The Doomsday Clock, maintained by the Bulletin of the Atomic Sciences since 1947, represents the global threats to mankind – whether nuclear war or climate change. As from 2020, the clock is 100 seconds to midnight. Ever since its inception, the Doomsday Clock has come to represent the end-times and emerging apocalypse, almost always from human error.

The Doomsday Clock is not without critics. The scientist Steven Pinker picks up on the pessimism emphasized by the Clock and instead, argues for rationality and objectiveness. A common conservative critique is the equivalence of climate change with nuclear war. Personally, this is a fair point – climate change is a slow burn, decades in the process whereas nuclear weapons can wipe out large parts of the world within a day. Opinions aside, there is no denying the visual power of the Doomsday Clock. The graphic novel, Watchmen, incorporates it as a symbol. Smashing Pumpkin’s also has a song called ‘Doomsday Clock.’ Interestingly, Doctor Who has an episode where clocks are moved to three minutes to midnight, thus causing panic – and encouraging humanity to accept help from manipulative and alien monks.

+ “The End of History”

The apocalypse represents the annihilation of our bodies and the earth. But perhaps there’s a more subtle type of end times – where our minds stop thinking and we are content with the systems already in place. Until, as Plato taunts, tyranny conquers. History mirrors this: the Roman Republic transformed into Imperial Rome under the vigilant eye of Octavian.

However, this theory goes both ways. If democracy always ends with tyranny, then perhaps, tyranny flourishes into democracy. This captures the optimism of the early post-Soviet era among the victorious Anglosphere.   

Published in 1992, The End of History and The Last Man is a book of political philosophy by Francis Fukuyama. Here, the scholar makes a provocative claim: the rise of Western liberal democracy and the collapse of the Soviet Union have marked the end point of mankind’s ‘ideological evolution.’  Fukuyama, in the tradition of Enlightenment thinkers such as Edward Gibbons, treats history through the lenses of evolution: the cancers of ethnic and total warfare will continue to fade as the seeds of Western liberal democracy flourish.

Of course, we are in 2022. There’s war in Eurasia and we do not trust our fellow countrymen. Economic trends of sluggish wage growth and the housing crisis are claustrophobic. My country will undergo a brutal recession. Ever the oracle, Dante Alighieri proclaims in Inferno: ‘Abandon all hope you who enter here.’ Yet the war-torn among us have already annihilated their optimism.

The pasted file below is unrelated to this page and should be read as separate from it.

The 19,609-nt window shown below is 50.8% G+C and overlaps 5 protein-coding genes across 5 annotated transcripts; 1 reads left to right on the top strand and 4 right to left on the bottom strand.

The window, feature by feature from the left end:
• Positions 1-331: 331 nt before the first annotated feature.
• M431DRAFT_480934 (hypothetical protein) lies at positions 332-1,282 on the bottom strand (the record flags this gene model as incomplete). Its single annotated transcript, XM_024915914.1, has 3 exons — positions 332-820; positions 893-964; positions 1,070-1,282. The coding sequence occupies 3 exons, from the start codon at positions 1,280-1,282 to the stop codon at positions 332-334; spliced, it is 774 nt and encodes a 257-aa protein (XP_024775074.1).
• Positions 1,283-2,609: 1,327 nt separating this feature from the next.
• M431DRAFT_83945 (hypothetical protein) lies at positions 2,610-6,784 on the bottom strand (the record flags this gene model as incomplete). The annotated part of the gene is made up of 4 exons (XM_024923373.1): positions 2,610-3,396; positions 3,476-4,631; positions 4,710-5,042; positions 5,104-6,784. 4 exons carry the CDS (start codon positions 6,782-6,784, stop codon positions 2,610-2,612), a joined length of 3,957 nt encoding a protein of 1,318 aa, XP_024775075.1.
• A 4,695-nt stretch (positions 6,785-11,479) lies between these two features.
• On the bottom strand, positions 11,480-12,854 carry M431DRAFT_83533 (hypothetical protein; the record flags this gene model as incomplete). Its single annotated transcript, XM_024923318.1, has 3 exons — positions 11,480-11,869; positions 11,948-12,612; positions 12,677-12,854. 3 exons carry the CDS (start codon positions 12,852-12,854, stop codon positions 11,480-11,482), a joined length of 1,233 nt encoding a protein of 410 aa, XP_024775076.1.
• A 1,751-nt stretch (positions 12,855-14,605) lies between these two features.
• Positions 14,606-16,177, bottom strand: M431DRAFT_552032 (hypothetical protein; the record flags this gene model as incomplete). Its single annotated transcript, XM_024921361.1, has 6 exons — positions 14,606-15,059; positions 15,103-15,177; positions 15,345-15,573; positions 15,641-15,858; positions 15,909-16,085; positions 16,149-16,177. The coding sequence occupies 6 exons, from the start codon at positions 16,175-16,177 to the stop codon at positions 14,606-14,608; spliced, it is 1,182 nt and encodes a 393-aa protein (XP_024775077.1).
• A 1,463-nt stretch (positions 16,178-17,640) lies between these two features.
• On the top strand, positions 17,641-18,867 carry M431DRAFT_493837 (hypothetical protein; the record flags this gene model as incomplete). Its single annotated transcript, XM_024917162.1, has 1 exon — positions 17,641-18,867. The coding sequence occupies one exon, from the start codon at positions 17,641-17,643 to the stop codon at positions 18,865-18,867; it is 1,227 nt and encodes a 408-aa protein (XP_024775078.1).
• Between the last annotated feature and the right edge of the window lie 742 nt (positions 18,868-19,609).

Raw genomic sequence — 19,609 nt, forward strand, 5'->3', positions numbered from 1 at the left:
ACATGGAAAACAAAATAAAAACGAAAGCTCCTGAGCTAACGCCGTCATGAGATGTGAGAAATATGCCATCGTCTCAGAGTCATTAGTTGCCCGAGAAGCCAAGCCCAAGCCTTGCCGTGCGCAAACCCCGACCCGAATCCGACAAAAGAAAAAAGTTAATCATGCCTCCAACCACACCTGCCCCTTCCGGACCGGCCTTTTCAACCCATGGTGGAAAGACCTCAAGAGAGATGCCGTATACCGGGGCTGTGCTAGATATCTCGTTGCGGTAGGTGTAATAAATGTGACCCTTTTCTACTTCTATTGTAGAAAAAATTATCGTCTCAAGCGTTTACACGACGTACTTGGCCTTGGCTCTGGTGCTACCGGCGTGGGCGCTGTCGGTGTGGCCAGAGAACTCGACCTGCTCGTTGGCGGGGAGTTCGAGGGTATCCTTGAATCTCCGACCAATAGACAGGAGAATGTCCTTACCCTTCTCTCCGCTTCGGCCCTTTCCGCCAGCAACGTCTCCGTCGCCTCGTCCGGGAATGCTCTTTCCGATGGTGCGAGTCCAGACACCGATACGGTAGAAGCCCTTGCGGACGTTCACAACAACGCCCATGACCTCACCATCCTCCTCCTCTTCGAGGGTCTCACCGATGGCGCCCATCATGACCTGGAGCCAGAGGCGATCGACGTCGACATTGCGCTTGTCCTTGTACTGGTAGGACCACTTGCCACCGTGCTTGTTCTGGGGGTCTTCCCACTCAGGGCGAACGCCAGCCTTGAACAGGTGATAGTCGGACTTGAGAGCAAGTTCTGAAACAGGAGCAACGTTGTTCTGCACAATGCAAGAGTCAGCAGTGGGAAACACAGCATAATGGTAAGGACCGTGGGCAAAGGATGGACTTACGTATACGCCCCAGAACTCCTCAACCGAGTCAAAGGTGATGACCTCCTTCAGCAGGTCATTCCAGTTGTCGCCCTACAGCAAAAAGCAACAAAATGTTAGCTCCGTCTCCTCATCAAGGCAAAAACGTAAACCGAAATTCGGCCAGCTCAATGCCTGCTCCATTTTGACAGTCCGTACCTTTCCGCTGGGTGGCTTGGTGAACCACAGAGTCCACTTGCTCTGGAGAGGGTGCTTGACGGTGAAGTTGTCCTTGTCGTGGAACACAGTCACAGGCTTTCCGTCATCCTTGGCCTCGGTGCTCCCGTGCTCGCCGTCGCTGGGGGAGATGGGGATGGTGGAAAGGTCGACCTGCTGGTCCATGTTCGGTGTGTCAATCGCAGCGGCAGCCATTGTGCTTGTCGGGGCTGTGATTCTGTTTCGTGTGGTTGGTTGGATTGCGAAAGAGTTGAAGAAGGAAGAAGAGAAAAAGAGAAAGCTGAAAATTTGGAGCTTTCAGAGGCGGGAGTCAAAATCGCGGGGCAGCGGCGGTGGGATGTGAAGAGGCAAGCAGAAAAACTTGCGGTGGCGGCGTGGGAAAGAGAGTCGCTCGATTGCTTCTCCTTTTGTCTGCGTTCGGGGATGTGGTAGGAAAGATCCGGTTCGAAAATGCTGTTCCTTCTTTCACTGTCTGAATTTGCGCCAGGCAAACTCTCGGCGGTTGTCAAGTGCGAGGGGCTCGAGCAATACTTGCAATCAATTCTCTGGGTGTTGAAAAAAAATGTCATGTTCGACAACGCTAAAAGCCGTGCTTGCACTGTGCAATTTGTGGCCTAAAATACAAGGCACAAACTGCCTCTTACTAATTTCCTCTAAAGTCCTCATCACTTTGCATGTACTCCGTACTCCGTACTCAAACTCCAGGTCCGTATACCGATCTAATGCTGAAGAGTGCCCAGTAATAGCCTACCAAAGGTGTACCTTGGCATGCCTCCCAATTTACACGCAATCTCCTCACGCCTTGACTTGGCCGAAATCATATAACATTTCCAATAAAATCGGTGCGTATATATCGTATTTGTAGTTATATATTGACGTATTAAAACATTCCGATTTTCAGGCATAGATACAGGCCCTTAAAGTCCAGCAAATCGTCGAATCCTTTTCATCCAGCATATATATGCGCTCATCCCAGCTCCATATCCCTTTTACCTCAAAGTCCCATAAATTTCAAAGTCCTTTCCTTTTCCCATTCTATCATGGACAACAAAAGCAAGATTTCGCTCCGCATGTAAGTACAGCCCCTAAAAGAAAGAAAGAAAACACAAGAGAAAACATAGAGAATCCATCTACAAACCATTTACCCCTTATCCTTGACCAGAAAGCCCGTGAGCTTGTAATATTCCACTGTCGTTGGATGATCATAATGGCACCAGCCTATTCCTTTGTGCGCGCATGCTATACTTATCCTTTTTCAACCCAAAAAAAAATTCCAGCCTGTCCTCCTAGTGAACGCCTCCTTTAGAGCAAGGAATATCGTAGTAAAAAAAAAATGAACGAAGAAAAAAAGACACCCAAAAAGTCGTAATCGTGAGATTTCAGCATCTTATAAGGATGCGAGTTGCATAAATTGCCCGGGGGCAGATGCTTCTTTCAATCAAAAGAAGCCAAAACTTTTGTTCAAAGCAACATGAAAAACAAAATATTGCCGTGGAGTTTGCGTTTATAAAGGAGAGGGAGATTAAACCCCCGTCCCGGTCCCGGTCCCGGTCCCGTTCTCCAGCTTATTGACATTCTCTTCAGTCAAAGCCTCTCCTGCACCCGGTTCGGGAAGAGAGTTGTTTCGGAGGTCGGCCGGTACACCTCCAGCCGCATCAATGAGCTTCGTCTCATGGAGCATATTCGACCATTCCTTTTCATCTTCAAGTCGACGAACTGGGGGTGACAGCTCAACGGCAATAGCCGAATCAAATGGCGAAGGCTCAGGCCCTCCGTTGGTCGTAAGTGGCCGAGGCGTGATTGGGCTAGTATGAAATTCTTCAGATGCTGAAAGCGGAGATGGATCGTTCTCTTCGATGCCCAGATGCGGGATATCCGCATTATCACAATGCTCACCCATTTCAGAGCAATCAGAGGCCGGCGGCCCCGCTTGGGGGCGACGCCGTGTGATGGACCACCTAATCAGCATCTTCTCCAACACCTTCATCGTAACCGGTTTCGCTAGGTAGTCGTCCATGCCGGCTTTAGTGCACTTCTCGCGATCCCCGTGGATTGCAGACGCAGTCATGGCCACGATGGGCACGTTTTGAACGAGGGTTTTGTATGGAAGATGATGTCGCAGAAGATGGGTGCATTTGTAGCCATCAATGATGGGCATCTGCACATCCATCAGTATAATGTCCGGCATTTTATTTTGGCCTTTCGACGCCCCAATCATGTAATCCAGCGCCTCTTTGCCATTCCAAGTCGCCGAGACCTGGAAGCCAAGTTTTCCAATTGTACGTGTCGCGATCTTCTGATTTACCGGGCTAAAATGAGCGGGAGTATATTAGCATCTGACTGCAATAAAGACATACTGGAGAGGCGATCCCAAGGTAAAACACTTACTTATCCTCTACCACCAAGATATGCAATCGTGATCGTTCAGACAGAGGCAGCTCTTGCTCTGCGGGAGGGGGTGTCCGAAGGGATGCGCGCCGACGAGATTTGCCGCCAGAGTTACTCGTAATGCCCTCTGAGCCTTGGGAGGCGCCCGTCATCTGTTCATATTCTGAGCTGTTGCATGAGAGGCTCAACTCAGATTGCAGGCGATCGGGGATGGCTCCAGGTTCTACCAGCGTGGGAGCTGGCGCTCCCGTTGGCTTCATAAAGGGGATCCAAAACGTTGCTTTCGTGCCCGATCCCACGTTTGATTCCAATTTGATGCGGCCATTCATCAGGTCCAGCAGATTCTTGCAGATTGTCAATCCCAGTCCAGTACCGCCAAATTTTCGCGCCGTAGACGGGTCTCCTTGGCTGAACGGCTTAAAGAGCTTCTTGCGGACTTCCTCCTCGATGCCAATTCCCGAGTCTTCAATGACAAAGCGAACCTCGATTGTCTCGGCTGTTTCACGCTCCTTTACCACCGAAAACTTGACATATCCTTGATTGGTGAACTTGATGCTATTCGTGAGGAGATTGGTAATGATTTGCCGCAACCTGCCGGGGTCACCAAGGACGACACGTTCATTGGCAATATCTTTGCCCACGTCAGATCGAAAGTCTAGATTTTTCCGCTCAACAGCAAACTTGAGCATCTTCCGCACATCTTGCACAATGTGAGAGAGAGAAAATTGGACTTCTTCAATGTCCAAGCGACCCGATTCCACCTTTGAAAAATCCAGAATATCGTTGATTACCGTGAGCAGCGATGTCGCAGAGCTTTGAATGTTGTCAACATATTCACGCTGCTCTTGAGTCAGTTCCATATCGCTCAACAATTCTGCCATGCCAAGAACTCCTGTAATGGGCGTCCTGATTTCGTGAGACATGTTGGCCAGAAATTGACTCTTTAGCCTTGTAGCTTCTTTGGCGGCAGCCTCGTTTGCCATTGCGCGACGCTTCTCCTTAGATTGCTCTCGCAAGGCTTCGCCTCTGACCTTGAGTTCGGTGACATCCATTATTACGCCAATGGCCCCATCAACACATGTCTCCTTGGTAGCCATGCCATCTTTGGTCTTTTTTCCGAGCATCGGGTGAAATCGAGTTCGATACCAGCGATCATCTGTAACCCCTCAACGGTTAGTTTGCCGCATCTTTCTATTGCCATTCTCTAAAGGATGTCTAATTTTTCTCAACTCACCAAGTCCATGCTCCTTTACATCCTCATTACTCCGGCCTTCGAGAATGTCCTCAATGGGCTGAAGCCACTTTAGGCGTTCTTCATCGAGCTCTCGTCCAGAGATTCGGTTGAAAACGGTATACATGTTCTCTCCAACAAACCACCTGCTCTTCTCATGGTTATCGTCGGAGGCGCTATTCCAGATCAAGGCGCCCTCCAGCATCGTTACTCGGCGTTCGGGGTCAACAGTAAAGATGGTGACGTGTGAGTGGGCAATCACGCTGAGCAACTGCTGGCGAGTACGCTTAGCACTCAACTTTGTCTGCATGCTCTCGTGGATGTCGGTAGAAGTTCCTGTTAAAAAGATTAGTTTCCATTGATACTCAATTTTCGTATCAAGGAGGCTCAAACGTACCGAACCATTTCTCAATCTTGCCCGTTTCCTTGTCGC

Fukuyama’s thesis is treated with skeptism and dismissal. Yet he is not necessarily an eschatologist. The End of History is not meant for literal interpretation. The promises of universal brotherhood, globalised freedom and democracy have not come true and never will. We are not living in the end times. But our hopes and dreams are.

The Power Of The End Times

As we can observe from these movements, eschatology is not limited to a certain faith, geographic area, language or culture. There’s something universal and maybe timeless about the ‘end times.’ However, it’s tempting to conclude that at this moment, in comparison to other eras, the concerns of the apocalypse are more vivid than ever. I’m also curious about how unstable societies breed extreme eschatology. After all, many climate activists are empowered by economic inequality and a decline of opportunity. Regardless, the apocalypse makes for a stirring symbol in film and television. I recall season 5 of Supernatural – where the forces of Lucifer challenge Sam and Dean like never before.

The arrival of ‘Death’ remains one of my favourite television moments. Eschatology is a common motif in fantasy as writers can truly use their imagination to portray the horrors of the apocalypse.

There’s also a genre of fiction called ‘post-apocalyptic’ which analyses societies and individuals after a catastrophe. Examples include The Walking Dead and Stephen King’s The Stand. I’m also fond of Cormac McCarthy’s The Road. The apocalypse is also featured in music, from R.E.M’s ‘It’s The End of The World As We Know It (And I Feel Fine)’ to Marilyn Manson’s album ‘Antichrist Superstar.’  

Regardless of the merits present in apocalyptic thinking – there is no denying humanity’s obsession with it.